The HEART of Your Users' Experience

Heart MetricsWhen deploying a web application on a large scale, it is important to gauge the level of user experience that users get when using the system.

For a long time, PULSE has been used to measure the quality of the user experience and provide data. However, it has had some shortcomings and this led to the introduction of HEART. This is an additional framework for user experience metrics which stands for happiness, engagement, and retention and task success. These metrics can track progress by UX teams towards certain goals. Happiness involves satisfaction of the user while task success is made up of both effectiveness of the system and its efficiency. The other three categories have been brought about by the availability of data about user behavior on a large scale. This framework is aimed at making the principles of user experience design easier to follow. It is important to keep in mind that not all the categories have to be used at the same time and one can always decide to exclude a category or two. This depends on the context in which the user experience metrics are being measured. The categories reviewed in more detail are:

1. Happiness
These are the attitude based metrics involving aspects such as the perceived ease of use of the system, the visual appeal, the likelihood to recommend and the overall satisfaction when using the system. These can be tracked easily by employing the use of a properly designed survey that tracks this metric over time showing progress as changes are being made to the system. The data from this metric is very important when deciding on new designs and determining the success level of design changes made.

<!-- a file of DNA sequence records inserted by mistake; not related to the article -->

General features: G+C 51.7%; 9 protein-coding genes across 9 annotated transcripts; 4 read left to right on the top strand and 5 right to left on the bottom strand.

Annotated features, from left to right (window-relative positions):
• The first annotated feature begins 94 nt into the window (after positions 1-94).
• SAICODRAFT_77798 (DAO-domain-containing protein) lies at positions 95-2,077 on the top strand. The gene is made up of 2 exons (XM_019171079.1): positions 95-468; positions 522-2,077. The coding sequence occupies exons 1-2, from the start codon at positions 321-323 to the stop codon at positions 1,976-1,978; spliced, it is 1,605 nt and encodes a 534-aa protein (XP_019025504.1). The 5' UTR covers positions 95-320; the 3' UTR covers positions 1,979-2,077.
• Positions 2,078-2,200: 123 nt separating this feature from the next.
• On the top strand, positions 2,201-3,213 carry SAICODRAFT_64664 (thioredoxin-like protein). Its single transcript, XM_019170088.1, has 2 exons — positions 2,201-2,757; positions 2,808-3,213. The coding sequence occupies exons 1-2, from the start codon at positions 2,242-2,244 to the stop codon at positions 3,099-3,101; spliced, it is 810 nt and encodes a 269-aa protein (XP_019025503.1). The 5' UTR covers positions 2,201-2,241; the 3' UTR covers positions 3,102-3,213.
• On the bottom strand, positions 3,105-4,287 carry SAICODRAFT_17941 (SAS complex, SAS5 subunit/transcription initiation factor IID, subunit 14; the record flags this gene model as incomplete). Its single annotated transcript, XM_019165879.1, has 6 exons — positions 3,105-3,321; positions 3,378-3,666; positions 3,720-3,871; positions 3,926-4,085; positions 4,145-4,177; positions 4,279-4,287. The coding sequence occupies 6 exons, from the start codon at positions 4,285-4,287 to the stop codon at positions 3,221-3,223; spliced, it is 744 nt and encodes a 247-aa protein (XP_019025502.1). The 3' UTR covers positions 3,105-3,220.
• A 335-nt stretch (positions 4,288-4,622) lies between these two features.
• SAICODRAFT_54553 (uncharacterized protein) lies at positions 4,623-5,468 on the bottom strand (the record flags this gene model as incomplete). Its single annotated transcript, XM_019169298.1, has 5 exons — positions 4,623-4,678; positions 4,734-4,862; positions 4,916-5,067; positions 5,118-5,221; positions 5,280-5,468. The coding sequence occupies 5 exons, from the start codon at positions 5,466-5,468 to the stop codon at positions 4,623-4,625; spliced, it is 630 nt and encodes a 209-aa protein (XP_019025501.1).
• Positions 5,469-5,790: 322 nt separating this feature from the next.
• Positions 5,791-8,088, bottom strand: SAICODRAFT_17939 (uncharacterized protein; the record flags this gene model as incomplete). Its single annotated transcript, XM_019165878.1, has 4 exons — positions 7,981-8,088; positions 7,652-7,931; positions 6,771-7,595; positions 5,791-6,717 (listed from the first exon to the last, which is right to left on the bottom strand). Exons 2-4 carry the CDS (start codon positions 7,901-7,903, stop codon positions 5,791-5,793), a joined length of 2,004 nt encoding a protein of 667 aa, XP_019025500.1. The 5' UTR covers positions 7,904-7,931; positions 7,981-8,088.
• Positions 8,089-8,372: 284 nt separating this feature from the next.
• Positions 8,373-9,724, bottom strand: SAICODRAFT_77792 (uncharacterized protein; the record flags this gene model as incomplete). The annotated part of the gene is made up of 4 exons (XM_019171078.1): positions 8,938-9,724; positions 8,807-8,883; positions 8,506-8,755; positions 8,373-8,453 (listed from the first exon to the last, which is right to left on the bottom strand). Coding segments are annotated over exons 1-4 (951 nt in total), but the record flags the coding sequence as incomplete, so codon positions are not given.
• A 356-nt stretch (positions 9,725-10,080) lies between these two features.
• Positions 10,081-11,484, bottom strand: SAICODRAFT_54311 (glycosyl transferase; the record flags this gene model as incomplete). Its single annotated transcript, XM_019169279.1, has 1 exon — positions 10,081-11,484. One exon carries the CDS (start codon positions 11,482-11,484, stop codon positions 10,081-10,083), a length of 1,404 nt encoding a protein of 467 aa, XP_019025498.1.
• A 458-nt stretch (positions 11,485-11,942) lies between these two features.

2. Engagement
This refers to how involved the user is with a product. In terms of metrics, this refers to how frequently the user gets to interact with the system. This can be, for instance, the number of weekly visits, or even the amount of new content generated by the user. This is usually reported as a per user average. This metric is good for predicting user retention in the long term.

3. Adoption and Retention
This is a very important metric for distinguishing new users from existing ones. Adoption metrics are used to identify the number of new users over a given period of time. On the other hand, retention metrics are used to track down how many new users are still using the product after some time. Usage of a product may vary, depending on the factors that the UX team decides upon. In some cases, just visiting a website may count as usage while in other cases, there has to be something done in order to count as usage. The duration over which retention is measured may vary depending on the relative age of the product and stability.

4. Task Success
This combines several traditional metrics of user experience such as effectiveness, efficiency and the rate of errors. On a large scale, this can be done using a remote usability or a benchmark study. In the benchmark study, each user is assigned a specific task to carry out. Using server side log data can be quite a task, as one will not be able to know exactly what task the user was carrying out. If there is a defined sequence to carrying out a task however, one can easily measure which of the steps were followed by the user hence giving a measure of effectiveness and error rate. This is a very important metric when deciding on new features and major changes to a system.

At the end of the day, HEART metrics are meant to act as a pulse of your overall user experience. If you haven't considered utilizing such a framework, perhaps now is the time to do so.